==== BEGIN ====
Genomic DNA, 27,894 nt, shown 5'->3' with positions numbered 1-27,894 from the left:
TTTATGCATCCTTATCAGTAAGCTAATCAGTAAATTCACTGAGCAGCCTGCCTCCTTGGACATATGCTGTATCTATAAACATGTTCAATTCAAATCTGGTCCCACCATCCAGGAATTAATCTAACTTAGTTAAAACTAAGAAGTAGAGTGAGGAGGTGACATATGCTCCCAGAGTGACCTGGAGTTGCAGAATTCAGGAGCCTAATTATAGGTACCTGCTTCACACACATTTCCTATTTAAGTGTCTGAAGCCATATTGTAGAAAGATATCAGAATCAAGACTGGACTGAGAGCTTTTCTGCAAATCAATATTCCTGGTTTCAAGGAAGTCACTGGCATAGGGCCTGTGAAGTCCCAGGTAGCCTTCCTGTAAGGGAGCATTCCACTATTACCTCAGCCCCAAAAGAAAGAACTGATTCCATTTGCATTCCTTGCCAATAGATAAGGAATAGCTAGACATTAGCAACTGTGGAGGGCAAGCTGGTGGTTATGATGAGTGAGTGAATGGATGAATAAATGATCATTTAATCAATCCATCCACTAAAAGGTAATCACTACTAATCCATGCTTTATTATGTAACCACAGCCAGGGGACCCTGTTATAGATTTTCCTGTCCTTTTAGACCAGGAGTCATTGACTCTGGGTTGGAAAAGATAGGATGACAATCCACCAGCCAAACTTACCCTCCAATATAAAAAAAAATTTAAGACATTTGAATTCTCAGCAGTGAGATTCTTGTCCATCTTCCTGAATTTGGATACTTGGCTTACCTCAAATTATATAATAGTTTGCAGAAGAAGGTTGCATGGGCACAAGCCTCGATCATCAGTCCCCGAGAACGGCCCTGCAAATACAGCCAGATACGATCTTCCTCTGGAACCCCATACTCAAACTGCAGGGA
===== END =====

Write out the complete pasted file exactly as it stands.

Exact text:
Genomic DNA, 27,894 nt, shown 5'->3' with positions numbered 1-27,894 from the left:
TTTATGCATCCTTATCAGTAAGCTAATCAGTAAATTCACTGAGCAGCCTGCCTCCTTGGACATATGCTGTATCTATAAACATGTTCAATTCAAATCTGGTCCCACCATCCAGGAATTAATCTAACTTAGTTAAAACTAAGAAGTAGAGTGAGGAGGTGACATATGCTCCCAGAGTGACCTGGAGTTGCAGAATTCAGGAGCCTAATTATAGGTACCTGCTTCACACACATTTCCTATTTAAGTGTCTGAAGCCATATTGTAGAAAGATATCAGAATCAAGACTGGACTGAGAGCTTTTCTGCAAATCAATATTCCTGGTTTCAAGGAAGTCACTGGCATAGGGCCTGTGAAGTCCCAGGTAGCCTTCCTGTAAGGGAGCATTCCACTATTACCTCAGCCCCAAAAGAAAGAACTGATTCCATTTGCATTCCTTGCCAATAGATAAGGAATAGCTAGACATTAGCAACTGTGGAGGGCAAGCTGGTGGTTATGATGAGTGAGTGAATGGATGAATAAATGATCATTTAATCAATCCATCCACTAAAAGGTAATCACTACTAATCCATGCTTTATTATGTAACCACAGCCAGGGGACCCTGTTATAGATTTTCCTGTCCTTTTAGACCAGGAGTCATTGACTCTGGGTTGGAAAAGATAGGATGACAATCCACCAGCCAAACTTACCCTCCAATATAAAAAAAAATTTAAGACATTTGAATTCTCAGCAGTGAGATTCTTGTCCATCTTCCTGAATTTGGATACTTGGCTTACCTCAAATTATATAATAGTTTGCAGAAGAAGGTTGCATGGGCACAAGCCTCGATCATCAGTCCCCGAGAACGGCCCTGCAAATACAGCCAGATACGATCTTCCTCTGGAACCCCATACTCAAACTGCAGGGA